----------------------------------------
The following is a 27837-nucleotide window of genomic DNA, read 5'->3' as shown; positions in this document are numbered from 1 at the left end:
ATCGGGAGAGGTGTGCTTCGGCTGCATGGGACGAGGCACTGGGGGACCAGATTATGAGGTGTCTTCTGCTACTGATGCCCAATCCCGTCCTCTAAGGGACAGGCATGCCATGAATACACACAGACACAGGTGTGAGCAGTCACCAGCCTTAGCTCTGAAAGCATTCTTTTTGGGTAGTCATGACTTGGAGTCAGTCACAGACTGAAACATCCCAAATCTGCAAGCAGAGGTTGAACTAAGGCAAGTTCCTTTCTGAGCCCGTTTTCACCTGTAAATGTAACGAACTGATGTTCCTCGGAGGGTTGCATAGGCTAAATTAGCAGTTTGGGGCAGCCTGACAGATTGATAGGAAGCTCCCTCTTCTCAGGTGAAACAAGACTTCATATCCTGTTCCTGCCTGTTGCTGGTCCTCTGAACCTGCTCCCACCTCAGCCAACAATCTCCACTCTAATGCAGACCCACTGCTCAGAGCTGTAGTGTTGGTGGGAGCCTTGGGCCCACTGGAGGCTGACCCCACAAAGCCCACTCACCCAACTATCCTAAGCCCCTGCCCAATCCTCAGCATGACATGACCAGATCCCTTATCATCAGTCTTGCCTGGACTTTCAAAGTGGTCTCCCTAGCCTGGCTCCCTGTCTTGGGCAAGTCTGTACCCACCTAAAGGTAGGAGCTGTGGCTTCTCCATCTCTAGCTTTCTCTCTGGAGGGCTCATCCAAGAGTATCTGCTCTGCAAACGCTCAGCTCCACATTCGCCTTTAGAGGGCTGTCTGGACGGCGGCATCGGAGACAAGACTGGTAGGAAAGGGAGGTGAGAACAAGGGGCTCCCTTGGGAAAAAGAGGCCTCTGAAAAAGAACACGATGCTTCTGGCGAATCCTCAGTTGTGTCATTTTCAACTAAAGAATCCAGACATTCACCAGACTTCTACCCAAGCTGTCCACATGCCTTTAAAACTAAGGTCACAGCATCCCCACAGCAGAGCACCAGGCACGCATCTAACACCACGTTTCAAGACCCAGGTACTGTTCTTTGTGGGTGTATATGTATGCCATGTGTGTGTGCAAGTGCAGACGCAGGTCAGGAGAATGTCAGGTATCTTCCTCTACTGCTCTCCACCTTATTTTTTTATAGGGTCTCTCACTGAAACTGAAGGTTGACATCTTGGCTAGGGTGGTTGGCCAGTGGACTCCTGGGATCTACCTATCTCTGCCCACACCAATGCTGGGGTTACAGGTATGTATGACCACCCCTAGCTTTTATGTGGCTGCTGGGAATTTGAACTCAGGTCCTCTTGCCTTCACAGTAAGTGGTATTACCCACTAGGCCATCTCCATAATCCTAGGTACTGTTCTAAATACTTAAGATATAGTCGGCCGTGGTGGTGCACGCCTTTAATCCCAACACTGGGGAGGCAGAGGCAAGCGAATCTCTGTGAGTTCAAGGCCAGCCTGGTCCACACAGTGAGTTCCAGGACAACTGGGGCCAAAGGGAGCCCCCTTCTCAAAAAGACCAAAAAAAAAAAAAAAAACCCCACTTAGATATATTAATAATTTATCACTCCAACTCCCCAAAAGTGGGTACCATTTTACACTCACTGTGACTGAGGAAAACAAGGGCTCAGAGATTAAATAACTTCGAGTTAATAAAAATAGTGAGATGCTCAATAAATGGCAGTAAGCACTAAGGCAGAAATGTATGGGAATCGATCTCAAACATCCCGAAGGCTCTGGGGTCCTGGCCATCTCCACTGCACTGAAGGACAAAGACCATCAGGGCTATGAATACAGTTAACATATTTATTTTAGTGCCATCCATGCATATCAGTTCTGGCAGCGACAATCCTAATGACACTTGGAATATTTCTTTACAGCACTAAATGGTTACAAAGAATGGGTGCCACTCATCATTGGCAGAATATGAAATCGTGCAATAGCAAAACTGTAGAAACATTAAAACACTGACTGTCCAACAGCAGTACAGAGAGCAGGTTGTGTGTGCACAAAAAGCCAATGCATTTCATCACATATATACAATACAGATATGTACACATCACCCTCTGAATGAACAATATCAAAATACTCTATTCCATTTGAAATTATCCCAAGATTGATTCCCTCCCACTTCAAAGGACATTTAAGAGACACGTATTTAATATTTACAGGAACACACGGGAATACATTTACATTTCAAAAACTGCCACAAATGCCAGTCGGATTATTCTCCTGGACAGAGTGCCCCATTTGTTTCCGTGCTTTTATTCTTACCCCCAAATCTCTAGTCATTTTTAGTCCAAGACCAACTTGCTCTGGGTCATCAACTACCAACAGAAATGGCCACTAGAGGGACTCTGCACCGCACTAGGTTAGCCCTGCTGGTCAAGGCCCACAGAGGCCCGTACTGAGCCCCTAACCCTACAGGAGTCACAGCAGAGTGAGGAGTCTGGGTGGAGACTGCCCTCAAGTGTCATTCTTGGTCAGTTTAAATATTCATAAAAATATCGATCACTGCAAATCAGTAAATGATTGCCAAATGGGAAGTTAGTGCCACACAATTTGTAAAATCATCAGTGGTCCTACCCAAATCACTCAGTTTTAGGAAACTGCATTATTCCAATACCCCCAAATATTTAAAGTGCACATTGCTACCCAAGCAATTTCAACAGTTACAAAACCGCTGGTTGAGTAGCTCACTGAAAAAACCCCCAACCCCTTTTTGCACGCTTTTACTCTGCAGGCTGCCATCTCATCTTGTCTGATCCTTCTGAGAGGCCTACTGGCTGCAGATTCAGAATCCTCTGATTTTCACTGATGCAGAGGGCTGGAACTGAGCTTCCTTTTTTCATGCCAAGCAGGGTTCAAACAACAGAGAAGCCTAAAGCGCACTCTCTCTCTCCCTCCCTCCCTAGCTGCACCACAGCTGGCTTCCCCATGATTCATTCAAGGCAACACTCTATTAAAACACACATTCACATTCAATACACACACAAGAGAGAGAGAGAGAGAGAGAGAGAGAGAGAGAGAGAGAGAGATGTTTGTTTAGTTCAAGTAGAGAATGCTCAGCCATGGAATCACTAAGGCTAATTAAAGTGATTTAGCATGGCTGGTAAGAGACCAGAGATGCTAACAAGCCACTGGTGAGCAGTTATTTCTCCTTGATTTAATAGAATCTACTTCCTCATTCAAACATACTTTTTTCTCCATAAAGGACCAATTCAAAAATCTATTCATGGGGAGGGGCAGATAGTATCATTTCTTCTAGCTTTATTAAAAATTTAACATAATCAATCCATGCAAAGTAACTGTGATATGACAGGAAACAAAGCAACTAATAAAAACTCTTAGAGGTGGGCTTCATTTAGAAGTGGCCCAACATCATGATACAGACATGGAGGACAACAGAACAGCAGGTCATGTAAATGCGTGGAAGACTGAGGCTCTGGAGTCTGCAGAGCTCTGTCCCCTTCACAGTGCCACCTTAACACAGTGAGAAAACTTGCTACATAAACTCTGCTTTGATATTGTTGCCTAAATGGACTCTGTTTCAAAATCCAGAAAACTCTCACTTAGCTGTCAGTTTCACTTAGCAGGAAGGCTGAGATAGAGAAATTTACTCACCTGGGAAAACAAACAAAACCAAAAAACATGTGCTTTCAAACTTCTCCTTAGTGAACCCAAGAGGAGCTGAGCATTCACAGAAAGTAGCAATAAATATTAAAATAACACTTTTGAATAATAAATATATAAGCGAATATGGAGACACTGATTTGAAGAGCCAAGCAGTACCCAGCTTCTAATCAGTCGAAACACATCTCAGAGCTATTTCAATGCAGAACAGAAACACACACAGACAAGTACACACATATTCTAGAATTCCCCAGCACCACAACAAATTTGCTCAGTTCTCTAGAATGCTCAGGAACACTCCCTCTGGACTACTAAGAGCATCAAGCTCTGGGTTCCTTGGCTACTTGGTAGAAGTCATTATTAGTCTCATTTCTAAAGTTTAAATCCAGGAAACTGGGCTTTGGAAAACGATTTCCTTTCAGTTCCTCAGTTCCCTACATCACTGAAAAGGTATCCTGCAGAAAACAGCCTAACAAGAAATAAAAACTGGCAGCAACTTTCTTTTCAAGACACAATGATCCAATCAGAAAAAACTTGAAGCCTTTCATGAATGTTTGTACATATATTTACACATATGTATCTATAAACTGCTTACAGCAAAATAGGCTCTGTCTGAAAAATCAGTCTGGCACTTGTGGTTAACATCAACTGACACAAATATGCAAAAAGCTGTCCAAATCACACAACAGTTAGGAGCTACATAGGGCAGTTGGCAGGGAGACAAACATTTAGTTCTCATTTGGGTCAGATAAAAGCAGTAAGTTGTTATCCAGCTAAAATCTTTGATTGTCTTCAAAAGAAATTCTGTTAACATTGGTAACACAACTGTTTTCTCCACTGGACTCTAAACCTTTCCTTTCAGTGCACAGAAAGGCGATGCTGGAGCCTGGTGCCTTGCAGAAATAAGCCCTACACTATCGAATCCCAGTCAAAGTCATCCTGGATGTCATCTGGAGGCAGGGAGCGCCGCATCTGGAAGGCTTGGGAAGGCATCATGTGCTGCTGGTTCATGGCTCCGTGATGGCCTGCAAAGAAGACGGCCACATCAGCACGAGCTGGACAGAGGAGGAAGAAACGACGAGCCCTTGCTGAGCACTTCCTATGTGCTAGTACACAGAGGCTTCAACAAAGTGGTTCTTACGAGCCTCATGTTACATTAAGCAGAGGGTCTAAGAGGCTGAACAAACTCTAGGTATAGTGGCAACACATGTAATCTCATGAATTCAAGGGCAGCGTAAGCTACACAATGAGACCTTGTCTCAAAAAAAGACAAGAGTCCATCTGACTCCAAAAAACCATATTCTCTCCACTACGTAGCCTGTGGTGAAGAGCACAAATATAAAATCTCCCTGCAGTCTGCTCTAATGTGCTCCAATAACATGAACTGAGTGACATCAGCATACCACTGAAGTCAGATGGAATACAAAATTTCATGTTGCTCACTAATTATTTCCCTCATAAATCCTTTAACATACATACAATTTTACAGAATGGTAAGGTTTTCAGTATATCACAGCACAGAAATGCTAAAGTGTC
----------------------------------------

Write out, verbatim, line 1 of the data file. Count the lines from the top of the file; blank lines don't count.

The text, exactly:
The following is a 27837-nucleotide window of genomic DNA, read 5'->3' as shown; positions in this document are numbered from 1 at the left end: